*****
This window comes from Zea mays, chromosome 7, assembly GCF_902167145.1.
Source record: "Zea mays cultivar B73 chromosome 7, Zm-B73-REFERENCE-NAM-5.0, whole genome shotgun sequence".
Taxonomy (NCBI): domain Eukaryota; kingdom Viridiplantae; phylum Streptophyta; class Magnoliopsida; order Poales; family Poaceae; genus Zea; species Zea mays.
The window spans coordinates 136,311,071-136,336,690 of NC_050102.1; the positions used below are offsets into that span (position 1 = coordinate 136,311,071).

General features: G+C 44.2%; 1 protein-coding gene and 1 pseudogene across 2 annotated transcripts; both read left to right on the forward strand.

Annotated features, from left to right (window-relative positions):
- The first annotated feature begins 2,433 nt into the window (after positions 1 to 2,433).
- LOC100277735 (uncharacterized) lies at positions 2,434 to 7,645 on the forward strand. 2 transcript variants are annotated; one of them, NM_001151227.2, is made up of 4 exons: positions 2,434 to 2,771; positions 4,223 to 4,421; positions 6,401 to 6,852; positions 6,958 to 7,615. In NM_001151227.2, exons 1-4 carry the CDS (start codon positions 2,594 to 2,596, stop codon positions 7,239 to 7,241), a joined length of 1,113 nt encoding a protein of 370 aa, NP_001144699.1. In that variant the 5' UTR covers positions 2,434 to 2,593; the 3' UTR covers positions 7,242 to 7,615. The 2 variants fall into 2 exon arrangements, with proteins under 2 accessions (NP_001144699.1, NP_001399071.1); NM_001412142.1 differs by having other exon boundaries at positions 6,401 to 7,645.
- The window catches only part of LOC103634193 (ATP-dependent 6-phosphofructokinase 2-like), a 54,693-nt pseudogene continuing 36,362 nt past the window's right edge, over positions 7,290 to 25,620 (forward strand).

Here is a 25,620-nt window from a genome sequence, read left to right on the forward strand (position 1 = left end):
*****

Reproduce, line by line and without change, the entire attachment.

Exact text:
This window comes from Zea mays, chromosome 7, assembly GCF_902167145.1.
Source record: "Zea mays cultivar B73 chromosome 7, Zm-B73-REFERENCE-NAM-5.0, whole genome shotgun sequence".
Taxonomy (NCBI): domain Eukaryota; kingdom Viridiplantae; phylum Streptophyta; class Magnoliopsida; order Poales; family Poaceae; genus Zea; species Zea mays.
The window spans coordinates 136,311,071-136,336,690 of NC_050102.1; the positions used below are offsets into that span (position 1 = coordinate 136,311,071).

General features: G+C 44.2%; 1 protein-coding gene and 1 pseudogene across 2 annotated transcripts; both read left to right on the forward strand.

Annotated features, from left to right (window-relative positions):
- The first annotated feature begins 2,433 nt into the window (after positions 1 to 2,433).
- LOC100277735 (uncharacterized) lies at positions 2,434 to 7,645 on the forward strand. 2 transcript variants are annotated; one of them, NM_001151227.2, is made up of 4 exons: positions 2,434 to 2,771; positions 4,223 to 4,421; positions 6,401 to 6,852; positions 6,958 to 7,615. In NM_001151227.2, exons 1-4 carry the CDS (start codon positions 2,594 to 2,596, stop codon positions 7,239 to 7,241), a joined length of 1,113 nt encoding a protein of 370 aa, NP_001144699.1. In that variant the 5' UTR covers positions 2,434 to 2,593; the 3' UTR covers positions 7,242 to 7,615. The 2 variants fall into 2 exon arrangements, with proteins under 2 accessions (NP_001144699.1, NP_001399071.1); NM_001412142.1 differs by having other exon boundaries at positions 6,401 to 7,645.
- The window catches only part of LOC103634193 (ATP-dependent 6-phosphofructokinase 2-like), a 54,693-nt pseudogene continuing 36,362 nt past the window's right edge, over positions 7,290 to 25,620 (forward strand).

Here is a 25,620-nt window from a genome sequence, read left to right on the forward strand (position 1 = left end):